Eleventh Circuit Rules FAAAA Preemption Applies In Case Against Freight Broker For Negligent Selection
On April 13, 2023, the Eleventh Circuit Court of Appeals held that a plaintiff’s claim for negligent selection/hiring against a freight broker was: 1) preempted by the 1994 Federal Aviation Administration Authorization Act (“FAAAA”) found in 49 U.S.C. § 14501(c)(1), and 2) not saved by the “safety exception” found in 49 U.S.C. § 14501(c)(2)(A). See Aspen Am. Ins. Co. v. Landstar Ranger, Inc., 11 Cir. No. 22-10740, ECF Doc. No. 33-1 (Apr. 13, 2023).
In Aspen Am. Ins., the shipper contracted with a freight broker to transport a load from Colorado to Maryland. The freight broker mistakenly dispatched the load to someone impersonating a motor carrier the freight broker had previously vetted and approved. The impersonator stole the load forcing the shipper to file a claim with its insurance company. The insurance company filed a lawsuit against the freight broker seeking to recoup the value of the stolen load. The insurance company alleged that the freight broker negligently selected a motor carrier by allowing the load to fall into the hands of the impersonator.
The United States District Court for the Middle District of Florida granted the freight broker’s motion to dismiss and the Eleventh Circuit affirmed on the basis that the FAAAA preempted the insurance company’s claim for negligent selection and the “safety exception” did not apply. The Eleventh Circuit reasoned that the “safety exception” did not apply because, even though the negligent selection/hiring claim constituted an exercise of Florida’s “safety regulatory authority,” that authority did not relate to “motor vehicles.” The “safety exception” applies only when the FAAAA “restrict(s) the safety regulatory authority of a State with respect to motor vehicles.”49 U.S.C. § 14501(c)(2)(A).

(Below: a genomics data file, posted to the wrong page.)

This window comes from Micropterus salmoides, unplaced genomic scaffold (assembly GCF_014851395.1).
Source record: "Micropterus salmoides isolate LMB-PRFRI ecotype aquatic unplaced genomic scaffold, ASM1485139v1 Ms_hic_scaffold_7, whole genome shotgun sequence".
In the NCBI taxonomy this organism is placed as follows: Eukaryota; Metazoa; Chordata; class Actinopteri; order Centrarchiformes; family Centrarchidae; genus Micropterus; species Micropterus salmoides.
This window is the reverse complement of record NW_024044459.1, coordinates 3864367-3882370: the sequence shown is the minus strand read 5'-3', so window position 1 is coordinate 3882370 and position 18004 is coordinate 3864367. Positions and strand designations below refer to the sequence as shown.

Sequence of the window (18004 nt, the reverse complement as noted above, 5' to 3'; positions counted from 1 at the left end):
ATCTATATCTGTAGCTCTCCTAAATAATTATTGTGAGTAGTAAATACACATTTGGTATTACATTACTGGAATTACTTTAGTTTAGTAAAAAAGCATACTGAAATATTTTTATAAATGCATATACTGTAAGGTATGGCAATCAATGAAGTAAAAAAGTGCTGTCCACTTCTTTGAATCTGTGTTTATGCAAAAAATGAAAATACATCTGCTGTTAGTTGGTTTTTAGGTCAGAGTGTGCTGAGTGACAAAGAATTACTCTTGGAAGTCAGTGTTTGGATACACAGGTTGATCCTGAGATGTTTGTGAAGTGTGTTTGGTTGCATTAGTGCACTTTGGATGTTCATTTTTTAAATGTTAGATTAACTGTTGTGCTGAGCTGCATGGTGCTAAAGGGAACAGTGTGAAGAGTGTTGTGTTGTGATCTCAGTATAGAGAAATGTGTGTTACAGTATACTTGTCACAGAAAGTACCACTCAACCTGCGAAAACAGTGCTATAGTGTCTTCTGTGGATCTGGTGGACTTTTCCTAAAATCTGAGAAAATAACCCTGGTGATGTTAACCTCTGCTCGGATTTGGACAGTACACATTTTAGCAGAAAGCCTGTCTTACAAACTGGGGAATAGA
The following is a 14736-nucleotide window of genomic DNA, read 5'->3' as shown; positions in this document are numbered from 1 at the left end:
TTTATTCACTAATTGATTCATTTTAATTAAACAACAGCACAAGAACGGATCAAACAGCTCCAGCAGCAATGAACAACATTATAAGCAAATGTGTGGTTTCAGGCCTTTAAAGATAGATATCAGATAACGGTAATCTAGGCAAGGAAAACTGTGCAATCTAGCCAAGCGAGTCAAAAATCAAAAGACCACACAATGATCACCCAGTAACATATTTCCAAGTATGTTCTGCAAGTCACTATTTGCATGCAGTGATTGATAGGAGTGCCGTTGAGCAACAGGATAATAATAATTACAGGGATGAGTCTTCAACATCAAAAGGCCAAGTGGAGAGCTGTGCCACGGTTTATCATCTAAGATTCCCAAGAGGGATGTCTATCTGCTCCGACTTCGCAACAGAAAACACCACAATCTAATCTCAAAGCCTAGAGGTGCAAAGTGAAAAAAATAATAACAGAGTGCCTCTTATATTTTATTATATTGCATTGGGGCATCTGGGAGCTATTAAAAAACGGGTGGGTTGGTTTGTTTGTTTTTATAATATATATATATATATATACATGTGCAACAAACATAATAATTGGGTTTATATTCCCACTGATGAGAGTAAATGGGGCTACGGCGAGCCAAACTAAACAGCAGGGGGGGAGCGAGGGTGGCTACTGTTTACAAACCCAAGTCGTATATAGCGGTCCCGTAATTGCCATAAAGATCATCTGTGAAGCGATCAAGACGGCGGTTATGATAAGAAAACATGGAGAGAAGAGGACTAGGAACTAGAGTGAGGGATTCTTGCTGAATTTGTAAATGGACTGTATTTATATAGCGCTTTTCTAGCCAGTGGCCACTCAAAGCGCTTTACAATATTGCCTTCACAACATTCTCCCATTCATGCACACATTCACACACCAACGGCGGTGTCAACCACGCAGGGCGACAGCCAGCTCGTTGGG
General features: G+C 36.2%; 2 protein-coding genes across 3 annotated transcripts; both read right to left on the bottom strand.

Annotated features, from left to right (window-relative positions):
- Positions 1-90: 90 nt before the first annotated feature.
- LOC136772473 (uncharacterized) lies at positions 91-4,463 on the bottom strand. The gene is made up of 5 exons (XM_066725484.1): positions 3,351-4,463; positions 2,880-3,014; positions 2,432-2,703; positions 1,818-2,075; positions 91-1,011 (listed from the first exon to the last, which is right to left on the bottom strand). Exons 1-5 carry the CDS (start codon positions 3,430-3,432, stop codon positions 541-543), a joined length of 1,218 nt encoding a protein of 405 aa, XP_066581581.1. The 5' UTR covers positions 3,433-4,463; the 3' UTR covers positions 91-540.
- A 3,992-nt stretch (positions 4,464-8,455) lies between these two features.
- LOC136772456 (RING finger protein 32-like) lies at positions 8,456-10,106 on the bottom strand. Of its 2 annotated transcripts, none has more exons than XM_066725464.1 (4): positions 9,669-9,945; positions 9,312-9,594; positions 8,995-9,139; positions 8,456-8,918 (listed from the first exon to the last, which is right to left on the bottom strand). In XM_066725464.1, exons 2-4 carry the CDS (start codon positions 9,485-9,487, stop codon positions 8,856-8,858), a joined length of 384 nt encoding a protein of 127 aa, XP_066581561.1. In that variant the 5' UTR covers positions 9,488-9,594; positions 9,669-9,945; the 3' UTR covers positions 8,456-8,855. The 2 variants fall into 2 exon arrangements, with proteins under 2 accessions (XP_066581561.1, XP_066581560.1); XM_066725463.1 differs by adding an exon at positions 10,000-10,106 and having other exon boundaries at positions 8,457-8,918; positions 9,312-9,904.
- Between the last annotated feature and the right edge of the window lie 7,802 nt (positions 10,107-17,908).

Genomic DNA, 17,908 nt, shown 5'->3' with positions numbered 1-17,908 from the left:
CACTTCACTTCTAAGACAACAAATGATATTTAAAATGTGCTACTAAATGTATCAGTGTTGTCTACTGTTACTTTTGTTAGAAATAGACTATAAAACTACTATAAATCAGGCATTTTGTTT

As previously reported, the only other circuit court to have addressed whether state law tort claims against a freight broker are preempted by the FAAAA is the Ninth Circuit Court of Appeals in Miller v. C.H. Robinson Worldwide, Inc., 976 F.3d 1016, 1020 (9th Cir. 2020). In Miller, the Ninth Circuit held that FAAAA preemption did not apply because the plaintiffs’ claims against the freight broker were saved by the “safety exception.” The Ninth Circuit concluded that “the safety regulatory of a state” encompasses plaintiffs’ state law tort claims and that such negligence claims “stem from motor vehicle accidents” so that they “are with respect to motor vehicles.” The freight broker in Miller filed a Petition for a Writ of Certiorari in the Supreme Court of the United States on April 8, 2021, and after the filing of numerous briefs, including amicus curiae briefs, the Supreme Court of the United States formally denied the freight broker’s Petition on June 27, 2022.
Though Aspen Am. Ins. involves a property damage/subrogation claim against a freight broker, as opposed to a bodily injury claim like Miller, we are hopeful the Supreme Court of the United States will agree to review this issue should the plaintiff in Aspen Am. Ins. file an appeal, which is not necessarily likely. In the meantime, we continue to recommend that freight brokers assert the FAAAA preemption defense early, file dispositive motions, and consider filing appeals where appropriate so that other federal circuit courts can decide this issue.